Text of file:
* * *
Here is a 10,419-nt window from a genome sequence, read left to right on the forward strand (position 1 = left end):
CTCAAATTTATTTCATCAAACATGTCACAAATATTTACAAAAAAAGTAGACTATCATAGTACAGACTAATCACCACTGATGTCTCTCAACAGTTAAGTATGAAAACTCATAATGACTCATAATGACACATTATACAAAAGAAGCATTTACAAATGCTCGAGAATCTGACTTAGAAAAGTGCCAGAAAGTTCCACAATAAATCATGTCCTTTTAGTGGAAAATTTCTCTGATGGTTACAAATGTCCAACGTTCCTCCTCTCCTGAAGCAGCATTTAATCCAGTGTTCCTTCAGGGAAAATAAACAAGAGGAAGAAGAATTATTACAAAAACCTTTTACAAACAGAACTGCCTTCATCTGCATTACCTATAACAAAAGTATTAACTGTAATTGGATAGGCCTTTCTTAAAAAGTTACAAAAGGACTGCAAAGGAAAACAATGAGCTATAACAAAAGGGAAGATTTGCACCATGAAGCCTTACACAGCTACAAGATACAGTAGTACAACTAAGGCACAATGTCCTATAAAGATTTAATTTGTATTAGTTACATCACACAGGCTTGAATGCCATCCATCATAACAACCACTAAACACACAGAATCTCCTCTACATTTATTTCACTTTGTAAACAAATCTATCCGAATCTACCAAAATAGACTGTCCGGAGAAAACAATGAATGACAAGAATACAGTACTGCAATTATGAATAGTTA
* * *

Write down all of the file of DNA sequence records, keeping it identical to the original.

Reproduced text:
Here is a 10,419-nt window from a genome sequence, read left to right on the forward strand (position 1 = left end):
CTCAAATTTATTTCATCAAACATGTCACAAATATTTACAAAAAAAGTAGACTATCATAGTACAGACTAATCACCACTGATGTCTCTCAACAGTTAAGTATGAAAACTCATAATGACTCATAATGACACATTATACAAAAGAAGCATTTACAAATGCTCGAGAATCTGACTTAGAAAAGTGCCAGAAAGTTCCACAATAAATCATGTCCTTTTAGTGGAAAATTTCTCTGATGGTTACAAATGTCCAACGTTCCTCCTCTCCTGAAGCAGCATTTAATCCAGTGTTCCTTCAGGGAAAATAAACAAGAGGAAGAAGAATTATTACAAAAACCTTTTACAAACAGAACTGCCTTCATCTGCATTACCTATAACAAAAGTATTAACTGTAATTGGATAGGCCTTTCTTAAAAAGTTACAAAAGGACTGCAAAGGAAAACAATGAGCTATAACAAAAGGGAAGATTTGCACCATGAAGCCTTACACAGCTACAAGATACAGTAGTACAACTAAGGCACAATGTCCTATAAAGATTTAATTTGTATTAGTTACATCACACAGGCTTGAATGCCATCCATCATAACAACCACTAAACACACAGAATCTCCTCTACATTTATTTCACTTTGTAAACAAATCTATCCGAATCTACCAAAATAGACTGTCCGGAGAAAACAATGAATGACAAGAATACAGTACTGCAATTATGAATAGTTA